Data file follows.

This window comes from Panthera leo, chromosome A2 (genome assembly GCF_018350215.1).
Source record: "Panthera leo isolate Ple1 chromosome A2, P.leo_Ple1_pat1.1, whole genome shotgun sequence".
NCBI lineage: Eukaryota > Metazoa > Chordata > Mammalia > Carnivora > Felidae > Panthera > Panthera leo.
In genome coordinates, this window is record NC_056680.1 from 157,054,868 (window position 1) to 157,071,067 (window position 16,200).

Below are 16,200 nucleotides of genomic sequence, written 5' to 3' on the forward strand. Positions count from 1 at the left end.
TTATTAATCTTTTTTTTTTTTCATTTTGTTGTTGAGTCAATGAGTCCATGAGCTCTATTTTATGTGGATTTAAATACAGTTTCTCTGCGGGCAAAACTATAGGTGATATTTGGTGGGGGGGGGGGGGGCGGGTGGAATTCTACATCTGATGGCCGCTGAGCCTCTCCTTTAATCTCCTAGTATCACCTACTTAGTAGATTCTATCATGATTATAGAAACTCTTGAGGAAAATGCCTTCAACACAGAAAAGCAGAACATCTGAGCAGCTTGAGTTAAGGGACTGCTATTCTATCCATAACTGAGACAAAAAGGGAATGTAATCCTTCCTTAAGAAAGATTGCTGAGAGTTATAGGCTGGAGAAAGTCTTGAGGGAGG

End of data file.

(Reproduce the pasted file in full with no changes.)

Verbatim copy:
This window comes from Panthera leo, chromosome A2 (genome assembly GCF_018350215.1).
Source record: "Panthera leo isolate Ple1 chromosome A2, P.leo_Ple1_pat1.1, whole genome shotgun sequence".
NCBI lineage: Eukaryota > Metazoa > Chordata > Mammalia > Carnivora > Felidae > Panthera > Panthera leo.
In genome coordinates, this window is record NC_056680.1 from 157,054,868 (window position 1) to 157,071,067 (window position 16,200).

Below are 16,200 nucleotides of genomic sequence, written 5' to 3' on the forward strand. Positions count from 1 at the left end.
TTATTAATCTTTTTTTTTTTTCATTTTGTTGTTGAGTCAATGAGTCCATGAGCTCTATTTTATGTGGATTTAAATACAGTTTCTCTGCGGGCAAAACTATAGGTGATATTTGGTGGGGGGGGGGGGGGCGGGTGGAATTCTACATCTGATGGCCGCTGAGCCTCTCCTTTAATCTCCTAGTATCACCTACTTAGTAGATTCTATCATGATTATAGAAACTCTTGAGGAAAATGCCTTCAACACAGAAAAGCAGAACATCTGAGCAGCTTGAGTTAAGGGACTGCTATTCTATCCATAACTGAGACAAAAAGGGAATGTAATCCTTCCTTAAGAAAGATTGCTGAGAGTTATAGGCTGGAGAAAGTCTTGAGGGAGG